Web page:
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Pamela Uba, a 26-year-old medical scientist, made history this month when she became the first Black woman to be crowned Miss Ireland the competition’s 70-year history.
The contest was established in 1947.
“It means so much to me,” Uba told Irish Times following her historic win. “I am so grateful I can show girls that colour is not something that holds you back and it doesn’t matter where you come from, the world is your oyster.”
The eldest of six siblings, Uba moved to Ireland with her family as an asylum seeker from Johannesburg, in South Africa.
She was just seven years old at the time.
“I remember thinking it was strange that I couldn’t hear gunshot when I arrived,” she says. She says she wept when she first received her Irish passport.
Uba hopes she will not be the last woman of color to ban the title.
“We are all human, and we all deserve the same love and respect,” she said.
In December, the part-time model and nurse will head to Puerto Rico, where she will represent Ireland at the 70th Miss World festival. “I can’t even describe how excited I am to represent my country on such a huge platform. I can’t wait.”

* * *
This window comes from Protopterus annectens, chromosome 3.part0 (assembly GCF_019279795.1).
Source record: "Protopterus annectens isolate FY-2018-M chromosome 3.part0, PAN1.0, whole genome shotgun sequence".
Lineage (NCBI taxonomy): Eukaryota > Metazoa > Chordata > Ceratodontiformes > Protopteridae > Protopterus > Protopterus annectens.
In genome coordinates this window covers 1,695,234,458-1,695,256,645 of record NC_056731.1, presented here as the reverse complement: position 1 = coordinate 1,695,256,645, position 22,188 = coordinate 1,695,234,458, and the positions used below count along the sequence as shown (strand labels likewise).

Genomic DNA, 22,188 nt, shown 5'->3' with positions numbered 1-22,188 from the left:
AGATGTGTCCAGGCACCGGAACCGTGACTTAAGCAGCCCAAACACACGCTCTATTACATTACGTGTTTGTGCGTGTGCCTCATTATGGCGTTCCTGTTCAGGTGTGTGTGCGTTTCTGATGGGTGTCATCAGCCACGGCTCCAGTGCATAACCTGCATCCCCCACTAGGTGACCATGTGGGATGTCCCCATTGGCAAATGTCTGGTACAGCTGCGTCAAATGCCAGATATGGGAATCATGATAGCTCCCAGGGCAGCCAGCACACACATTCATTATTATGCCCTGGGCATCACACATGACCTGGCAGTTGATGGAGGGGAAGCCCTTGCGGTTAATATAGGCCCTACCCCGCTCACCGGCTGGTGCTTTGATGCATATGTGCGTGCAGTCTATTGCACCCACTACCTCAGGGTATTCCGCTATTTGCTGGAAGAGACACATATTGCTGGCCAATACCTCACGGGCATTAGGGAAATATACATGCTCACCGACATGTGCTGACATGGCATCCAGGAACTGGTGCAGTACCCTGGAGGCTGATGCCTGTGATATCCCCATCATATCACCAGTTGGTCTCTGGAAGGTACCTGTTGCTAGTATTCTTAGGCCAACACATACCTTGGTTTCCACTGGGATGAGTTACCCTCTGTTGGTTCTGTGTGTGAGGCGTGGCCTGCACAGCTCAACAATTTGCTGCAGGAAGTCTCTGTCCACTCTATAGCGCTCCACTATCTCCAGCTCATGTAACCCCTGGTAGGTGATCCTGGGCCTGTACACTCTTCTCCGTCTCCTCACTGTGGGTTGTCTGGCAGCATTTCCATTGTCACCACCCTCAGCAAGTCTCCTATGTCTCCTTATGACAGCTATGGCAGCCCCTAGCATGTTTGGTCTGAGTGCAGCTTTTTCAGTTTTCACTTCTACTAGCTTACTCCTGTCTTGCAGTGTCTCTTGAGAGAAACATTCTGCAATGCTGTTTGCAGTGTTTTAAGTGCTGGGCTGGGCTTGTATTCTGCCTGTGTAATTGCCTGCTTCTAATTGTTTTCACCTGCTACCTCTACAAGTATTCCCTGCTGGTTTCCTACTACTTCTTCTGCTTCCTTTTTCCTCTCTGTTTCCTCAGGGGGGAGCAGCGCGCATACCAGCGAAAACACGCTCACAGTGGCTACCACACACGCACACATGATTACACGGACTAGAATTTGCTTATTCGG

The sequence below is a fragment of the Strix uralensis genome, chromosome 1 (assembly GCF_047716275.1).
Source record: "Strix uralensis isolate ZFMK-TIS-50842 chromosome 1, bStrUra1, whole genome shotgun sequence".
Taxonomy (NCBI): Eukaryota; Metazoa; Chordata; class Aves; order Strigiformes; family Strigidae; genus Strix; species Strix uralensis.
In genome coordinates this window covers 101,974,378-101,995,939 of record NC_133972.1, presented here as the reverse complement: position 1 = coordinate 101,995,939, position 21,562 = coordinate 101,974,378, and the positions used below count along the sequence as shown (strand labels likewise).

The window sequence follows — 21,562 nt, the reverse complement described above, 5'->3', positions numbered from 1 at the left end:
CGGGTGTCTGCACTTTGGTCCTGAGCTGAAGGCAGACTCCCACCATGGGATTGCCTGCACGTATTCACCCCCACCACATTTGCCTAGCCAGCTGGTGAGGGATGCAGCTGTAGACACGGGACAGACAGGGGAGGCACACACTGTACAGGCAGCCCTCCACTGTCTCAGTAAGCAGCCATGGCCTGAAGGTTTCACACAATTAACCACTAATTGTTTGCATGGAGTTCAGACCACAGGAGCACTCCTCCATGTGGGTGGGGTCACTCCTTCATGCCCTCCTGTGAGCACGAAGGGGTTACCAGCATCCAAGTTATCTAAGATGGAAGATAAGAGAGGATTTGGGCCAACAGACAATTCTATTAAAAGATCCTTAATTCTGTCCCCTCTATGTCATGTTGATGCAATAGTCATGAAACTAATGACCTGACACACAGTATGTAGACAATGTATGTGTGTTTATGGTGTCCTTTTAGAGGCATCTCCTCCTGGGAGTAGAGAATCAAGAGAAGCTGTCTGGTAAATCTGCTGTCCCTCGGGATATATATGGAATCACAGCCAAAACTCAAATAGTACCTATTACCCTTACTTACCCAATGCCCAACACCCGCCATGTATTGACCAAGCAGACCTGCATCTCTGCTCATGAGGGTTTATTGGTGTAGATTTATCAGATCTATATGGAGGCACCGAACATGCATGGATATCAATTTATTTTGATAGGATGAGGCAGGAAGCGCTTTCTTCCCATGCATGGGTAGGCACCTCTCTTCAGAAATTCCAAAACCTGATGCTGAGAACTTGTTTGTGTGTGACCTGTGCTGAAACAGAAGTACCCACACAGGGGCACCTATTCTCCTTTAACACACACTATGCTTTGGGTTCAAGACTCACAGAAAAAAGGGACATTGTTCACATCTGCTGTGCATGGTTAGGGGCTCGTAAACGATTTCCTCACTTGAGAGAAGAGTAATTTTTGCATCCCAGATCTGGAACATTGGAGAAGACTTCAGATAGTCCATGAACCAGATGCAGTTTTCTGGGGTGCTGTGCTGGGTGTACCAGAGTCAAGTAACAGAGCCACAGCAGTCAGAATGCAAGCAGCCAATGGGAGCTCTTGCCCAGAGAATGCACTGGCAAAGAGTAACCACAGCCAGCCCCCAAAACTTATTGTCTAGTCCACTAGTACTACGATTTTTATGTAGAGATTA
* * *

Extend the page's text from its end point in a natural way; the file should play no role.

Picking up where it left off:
But Uba’s time in the spotlight has not been without its challenges. Last year, days ahead of the lockdown, she says she was bombarded with racist messages after she was crowned Miss Galway.
“It’s horrible to hear people telling me to go back to my country when I’ve worked so hard to make Ireland my home,” she told the Times. “I’ve experienced racism, and it’s horrible to hear people telling me to go back to my country when I’ve worked so hard to make Ireland my home,” she says.
During an interview with Irish Independent, Uba shared that her journey into the pageant world was not a deliberate one.
She was working in a bar and was mistaken for one of the contestants.
“I was in Coyotes working and one of the judges thought I was a contestant and so she encouraged me to try it out some day, so that put it in my mind,” she said. “I looked up what the pageant was and what it
stood for and I thought ‘I have to do this one day when I’m able’ so I was just waiting for the moment when I was ready.”